Training Program 1


This is one of my own workout regimes.

Here´s the plan, 1st one is PDF, 2nd is MS Office / Libre Office:

The point of this program is not to improve massively in the short term, but to train in a way your body isn´t used to. This will allow for better gains after the program in the long term.

The plan itself requires 5 weeks, but you should take at least one week off before and after this program to maximize the effects and minimize fatigue.

Here are some keys to reading the plan:

  1. P 1 means Phase 1.
  2. Under “Reps” you´ll find 12 / 4 at the top. This means Set 1 has 12 Reps, Set 2 has 4 Reps.
  3. Under “Tempo” you´ll find 5-0-5. I don´t use isometric holds in the stretched position, so the numbers mean: Lower the weights in 5 seconds, hold the fully contracted position for 0 seconds and raise the weight in 5 seconds.
  4. “RPE” stands for “Rate of Perceived Exertion”, so it means: From 1-10, how hard are you pushing yourself? You could interpret 9 as stopping 1 rep from failure, 8 as stopping 2 reps from failure etc. Every set has its own RPE number given.
  5. Under “Results” (everything marked yellow, unless you´re colorblind) you enter what weight you used and how many reps you managed to do. You may also note short comments such as “Bad Form” or “Shitty Warmup” or “Too Short Eccentric”.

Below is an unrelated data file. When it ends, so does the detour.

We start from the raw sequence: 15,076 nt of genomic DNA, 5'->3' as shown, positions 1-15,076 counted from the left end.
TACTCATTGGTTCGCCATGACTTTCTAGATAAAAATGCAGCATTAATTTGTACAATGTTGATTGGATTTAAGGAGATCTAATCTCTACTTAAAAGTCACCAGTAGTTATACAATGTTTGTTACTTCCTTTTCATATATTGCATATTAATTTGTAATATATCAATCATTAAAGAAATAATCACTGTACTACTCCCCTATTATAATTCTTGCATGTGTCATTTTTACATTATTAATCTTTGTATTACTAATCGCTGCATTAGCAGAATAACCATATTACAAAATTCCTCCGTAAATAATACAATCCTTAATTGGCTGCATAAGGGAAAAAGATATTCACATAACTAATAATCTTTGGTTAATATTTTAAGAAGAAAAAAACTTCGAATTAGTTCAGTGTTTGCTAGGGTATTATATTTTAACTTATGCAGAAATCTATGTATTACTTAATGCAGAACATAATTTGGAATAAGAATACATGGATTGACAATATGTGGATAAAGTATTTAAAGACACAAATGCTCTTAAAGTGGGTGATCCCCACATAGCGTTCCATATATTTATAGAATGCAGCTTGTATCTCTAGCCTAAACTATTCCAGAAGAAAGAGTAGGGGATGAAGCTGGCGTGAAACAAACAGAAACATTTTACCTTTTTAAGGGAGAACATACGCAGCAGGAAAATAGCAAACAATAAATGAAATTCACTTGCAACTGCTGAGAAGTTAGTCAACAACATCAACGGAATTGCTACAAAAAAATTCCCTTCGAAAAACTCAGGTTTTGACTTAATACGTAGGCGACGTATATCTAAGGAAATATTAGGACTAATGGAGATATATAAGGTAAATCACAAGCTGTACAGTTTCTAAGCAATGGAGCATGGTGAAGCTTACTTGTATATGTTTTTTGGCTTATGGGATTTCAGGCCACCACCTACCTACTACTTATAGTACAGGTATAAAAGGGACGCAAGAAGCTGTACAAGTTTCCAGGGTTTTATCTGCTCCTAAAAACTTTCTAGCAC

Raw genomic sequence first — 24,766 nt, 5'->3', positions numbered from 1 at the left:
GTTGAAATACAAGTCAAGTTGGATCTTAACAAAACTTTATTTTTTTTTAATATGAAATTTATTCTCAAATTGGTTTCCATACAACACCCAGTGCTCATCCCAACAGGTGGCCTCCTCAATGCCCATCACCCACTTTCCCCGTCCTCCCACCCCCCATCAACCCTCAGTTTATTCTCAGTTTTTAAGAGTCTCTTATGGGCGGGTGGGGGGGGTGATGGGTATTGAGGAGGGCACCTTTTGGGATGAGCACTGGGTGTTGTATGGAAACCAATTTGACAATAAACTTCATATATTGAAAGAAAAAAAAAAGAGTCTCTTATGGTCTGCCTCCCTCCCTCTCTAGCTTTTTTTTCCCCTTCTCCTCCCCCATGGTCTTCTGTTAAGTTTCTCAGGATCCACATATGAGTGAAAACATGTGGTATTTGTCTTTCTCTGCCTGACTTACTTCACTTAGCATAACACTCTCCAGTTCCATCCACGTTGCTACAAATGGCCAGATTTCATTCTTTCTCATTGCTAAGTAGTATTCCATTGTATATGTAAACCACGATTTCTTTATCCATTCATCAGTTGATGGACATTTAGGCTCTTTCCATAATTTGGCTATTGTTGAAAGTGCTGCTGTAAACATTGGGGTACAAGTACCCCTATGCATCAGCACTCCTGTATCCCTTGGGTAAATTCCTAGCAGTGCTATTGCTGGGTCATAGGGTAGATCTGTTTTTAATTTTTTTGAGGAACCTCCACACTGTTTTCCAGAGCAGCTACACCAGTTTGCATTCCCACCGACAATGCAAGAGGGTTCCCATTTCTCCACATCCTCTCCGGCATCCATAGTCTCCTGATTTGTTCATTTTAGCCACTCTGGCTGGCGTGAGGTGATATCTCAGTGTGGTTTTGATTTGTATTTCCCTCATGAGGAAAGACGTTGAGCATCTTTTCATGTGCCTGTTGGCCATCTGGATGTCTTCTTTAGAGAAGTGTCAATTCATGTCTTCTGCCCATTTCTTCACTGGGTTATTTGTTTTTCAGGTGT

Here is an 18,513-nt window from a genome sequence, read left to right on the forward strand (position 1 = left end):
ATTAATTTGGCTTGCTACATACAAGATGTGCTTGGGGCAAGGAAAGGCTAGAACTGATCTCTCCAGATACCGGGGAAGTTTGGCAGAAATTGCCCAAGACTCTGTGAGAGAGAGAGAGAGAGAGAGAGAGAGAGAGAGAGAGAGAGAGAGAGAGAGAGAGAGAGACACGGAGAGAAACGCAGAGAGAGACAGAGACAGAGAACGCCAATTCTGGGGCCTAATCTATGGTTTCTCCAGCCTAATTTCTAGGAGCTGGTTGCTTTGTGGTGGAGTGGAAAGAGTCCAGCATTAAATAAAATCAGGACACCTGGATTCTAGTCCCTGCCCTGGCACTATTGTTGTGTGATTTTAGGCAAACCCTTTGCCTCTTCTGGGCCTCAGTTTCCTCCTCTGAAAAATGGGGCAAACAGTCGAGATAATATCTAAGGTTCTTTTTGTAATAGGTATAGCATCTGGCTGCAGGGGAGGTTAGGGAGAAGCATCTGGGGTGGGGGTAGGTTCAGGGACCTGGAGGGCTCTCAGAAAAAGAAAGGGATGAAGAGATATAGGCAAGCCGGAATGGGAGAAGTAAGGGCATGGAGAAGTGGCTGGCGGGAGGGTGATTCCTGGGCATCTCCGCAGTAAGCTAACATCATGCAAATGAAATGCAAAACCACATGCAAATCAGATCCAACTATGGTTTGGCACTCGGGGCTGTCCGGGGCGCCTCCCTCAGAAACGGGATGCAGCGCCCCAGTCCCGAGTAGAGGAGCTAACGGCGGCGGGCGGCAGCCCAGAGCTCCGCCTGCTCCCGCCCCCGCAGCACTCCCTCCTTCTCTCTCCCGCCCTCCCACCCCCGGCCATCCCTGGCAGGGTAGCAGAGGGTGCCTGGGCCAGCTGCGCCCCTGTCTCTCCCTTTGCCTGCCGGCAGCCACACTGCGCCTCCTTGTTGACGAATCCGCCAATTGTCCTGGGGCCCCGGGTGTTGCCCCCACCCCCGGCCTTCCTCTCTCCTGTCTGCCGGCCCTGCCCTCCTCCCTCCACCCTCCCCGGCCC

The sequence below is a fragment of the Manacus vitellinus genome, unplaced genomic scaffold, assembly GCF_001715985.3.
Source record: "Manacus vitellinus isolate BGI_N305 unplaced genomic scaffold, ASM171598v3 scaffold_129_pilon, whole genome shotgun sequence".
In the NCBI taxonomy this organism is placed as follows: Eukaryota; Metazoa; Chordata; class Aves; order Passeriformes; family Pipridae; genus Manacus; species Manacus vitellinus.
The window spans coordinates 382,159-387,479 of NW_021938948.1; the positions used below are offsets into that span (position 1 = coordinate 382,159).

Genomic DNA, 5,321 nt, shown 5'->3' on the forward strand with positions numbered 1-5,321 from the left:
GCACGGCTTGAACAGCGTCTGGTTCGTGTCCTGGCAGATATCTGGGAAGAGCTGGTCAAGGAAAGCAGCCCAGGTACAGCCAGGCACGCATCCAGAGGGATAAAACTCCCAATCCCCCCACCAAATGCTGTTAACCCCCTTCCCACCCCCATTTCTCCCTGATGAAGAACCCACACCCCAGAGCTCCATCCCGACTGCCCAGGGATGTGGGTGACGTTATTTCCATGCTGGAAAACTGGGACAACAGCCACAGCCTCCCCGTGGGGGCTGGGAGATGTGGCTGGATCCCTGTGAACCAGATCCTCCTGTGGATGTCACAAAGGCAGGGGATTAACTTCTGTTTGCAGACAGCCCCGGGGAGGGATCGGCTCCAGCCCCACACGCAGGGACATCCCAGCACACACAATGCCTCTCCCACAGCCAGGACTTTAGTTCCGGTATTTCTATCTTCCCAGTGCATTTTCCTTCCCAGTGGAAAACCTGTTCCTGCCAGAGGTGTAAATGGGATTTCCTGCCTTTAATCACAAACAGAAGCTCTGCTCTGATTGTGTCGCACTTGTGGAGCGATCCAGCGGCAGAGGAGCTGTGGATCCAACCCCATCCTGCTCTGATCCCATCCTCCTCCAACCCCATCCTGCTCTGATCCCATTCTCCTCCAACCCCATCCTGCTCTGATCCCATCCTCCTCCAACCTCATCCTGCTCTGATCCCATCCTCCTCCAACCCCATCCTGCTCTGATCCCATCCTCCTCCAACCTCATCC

6. I did not specify rest times, because that depends on your condition, your hormone / neurotransmitter levels and your goals. This is where you will do most of your “individualization” for this program. However: If you just did Curls you don´t have to rest more than 15 seconds before doing ab exercises.
  7. For Phase 1 I didn´t tell you to warm up, because it didn´t fit into the space. You will of course warm up (or not).
  8. For Phase 2 I didn´t tell you which days to train on, but you should do 4 workouts a week. If you feel like shit on day 8 of phase 2, you went too hard, if you feel like you could give 100% on a rest day, you didn´t go hard enough.
  9. A “Serratus Press” is any movement in which you perform “Scapular Protraction”, a “Trap Pulldown” is “Scapular Depression”. My “T-Bar-Rows” aka. Landmine Rows are performed with an almost upright torso, maybe bent 30-45° forward. R-U-Grip means Radio-Ulnar-Grip Training, so either training your grip, radial deviation, ulnar deviation, or pronation and supination, whichever might fit your goals or might be a new stimulus.
  10. “Shoulders” means one isolation exercise for your shoulder, I use Front Raises because my Rear Deltoids are more developed than my Front Deltoids, chances are you´ll have to do the opposite.

How are you supposed to progress?

During Phase 1, the first 2 weeks, every workout is different, so trying to measure your progress would be ridiculous. This phase is more about doing something new for your body and changing your routine significantly, as well as learning to estimate the weights you can handle for slower rep speeds.